RunPythonScript
    and find the XYZ_Import_Fastest script. Then double-click on it to run it. It will bring up a file-select window where you need to navigate to the new directory where you put the xyz files. Go inside the directory and double click on the first file. The script will automatically load all the other files and create a single point cloud after you wait for a minute or so (15 sec on my machine). Do not push any keys while waiting.
  4. Look in the Rhino Command: window for information about the progress of the script and to see when it is done. The last line it prints with the Skip factor (on 5th line of Python script) set to 2 is:
    Read 12.642 GB & added point cloud with 238,527,757 points in 13.2864 sec at 0.951 GB/sec
  5. Your pointcloud should appear in the Top view with it centered and filling the view.
  6. If you have problems, let me know. If you see error messages from the script, send me a copy.

We are still interested in non-secret details of how you want to use this point cloud in Rhino.

The Python script:
XYZRGB_Import_Fastest.py (23.8 KB)

The C++ DLL used by the Python script:

The listing of the C++ procedures compiled into the C++ DLL (for reference only):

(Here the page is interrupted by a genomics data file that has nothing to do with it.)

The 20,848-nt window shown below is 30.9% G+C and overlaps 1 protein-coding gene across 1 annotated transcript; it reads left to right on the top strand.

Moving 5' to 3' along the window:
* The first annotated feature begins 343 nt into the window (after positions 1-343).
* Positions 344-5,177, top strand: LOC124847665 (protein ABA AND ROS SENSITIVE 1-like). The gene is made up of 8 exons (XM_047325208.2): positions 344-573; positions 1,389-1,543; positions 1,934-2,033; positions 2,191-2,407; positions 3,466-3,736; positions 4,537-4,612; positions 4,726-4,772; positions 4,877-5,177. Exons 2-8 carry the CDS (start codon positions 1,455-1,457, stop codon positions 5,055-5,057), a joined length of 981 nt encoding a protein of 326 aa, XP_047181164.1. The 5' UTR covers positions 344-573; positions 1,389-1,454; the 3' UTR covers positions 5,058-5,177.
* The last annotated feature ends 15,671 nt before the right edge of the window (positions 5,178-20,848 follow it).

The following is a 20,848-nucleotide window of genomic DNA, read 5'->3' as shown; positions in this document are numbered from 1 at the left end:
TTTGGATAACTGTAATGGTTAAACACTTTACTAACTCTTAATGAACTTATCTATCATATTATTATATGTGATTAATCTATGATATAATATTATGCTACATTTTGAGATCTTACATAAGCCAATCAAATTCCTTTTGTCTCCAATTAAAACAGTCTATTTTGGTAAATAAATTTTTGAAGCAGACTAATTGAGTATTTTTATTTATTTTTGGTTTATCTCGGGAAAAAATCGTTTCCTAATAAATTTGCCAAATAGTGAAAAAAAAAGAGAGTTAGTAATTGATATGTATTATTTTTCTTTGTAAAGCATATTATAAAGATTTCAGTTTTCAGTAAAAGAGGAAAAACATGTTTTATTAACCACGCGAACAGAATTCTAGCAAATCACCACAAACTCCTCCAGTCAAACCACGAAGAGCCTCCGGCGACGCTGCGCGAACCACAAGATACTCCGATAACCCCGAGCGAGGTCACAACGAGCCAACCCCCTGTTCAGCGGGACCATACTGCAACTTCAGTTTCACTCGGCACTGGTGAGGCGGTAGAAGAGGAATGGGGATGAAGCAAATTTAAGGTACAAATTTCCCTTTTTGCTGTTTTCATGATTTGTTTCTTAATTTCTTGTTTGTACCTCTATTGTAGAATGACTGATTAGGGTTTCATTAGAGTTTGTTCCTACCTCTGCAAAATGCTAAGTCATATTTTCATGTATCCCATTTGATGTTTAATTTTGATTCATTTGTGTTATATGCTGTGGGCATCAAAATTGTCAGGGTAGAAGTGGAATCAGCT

ReadXYZRGB_Make_Cloud.cpp (14.1 KB)

I downloaded the first 2 files and tested that they work on my machine so I hope they will work on yours.

I added a green-gradient coloring to the points of the pointcloud to make it easier to see:

and here is a rainbow gradient:

compared to the all black view:

Is this useful to you? I added the coloring capability to the Python script and C++ DLL above. The new options for coloring are at the top of the Python script. Let me know if it works for you.

Regards,
Terry.

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This is absolutely amazing. Thank you SO MUCH Terry.

Arthur,

I added the coloring capability to the Python script and C++ DLL posted above. Please give it a try.

Also I added the capability for importing only 1 of the pointclouds at a time. When similar files are detected in a directory, a popup will ask if you want to combine all the files. If you choose no, then only the file you clicked on will be imported and colored (if add_colors = True at the top of the Python script).

On my machine, importing the 12.62 GB of data in your 32 scan files with .xyz format and making one 238M point colored pointcloud takes under 25 sec. Using Rhino Import on these .xyz files would take 42 minutes and there would be no density reduction or colors added. So the script provides about a 100X speedup when working with .xyz (or .txt) files. It should be noted that Rhino Import works much faster with e57 format files, which is the original format of your scan data; Rhino imports the entire 32-scan file of 3.7GB in 70 sec which is less than 3X slower than my script with .xyz files but, again, there is no option for combining clouds with density reduction or adding colors.

Below I present you with yet another option: Elevation contours with 1 meter spacing aligned with the Z of your scans:

Is this something that would help you? I have updated the Python script with this option. To use it, set show_contours = True at the top of the Python script.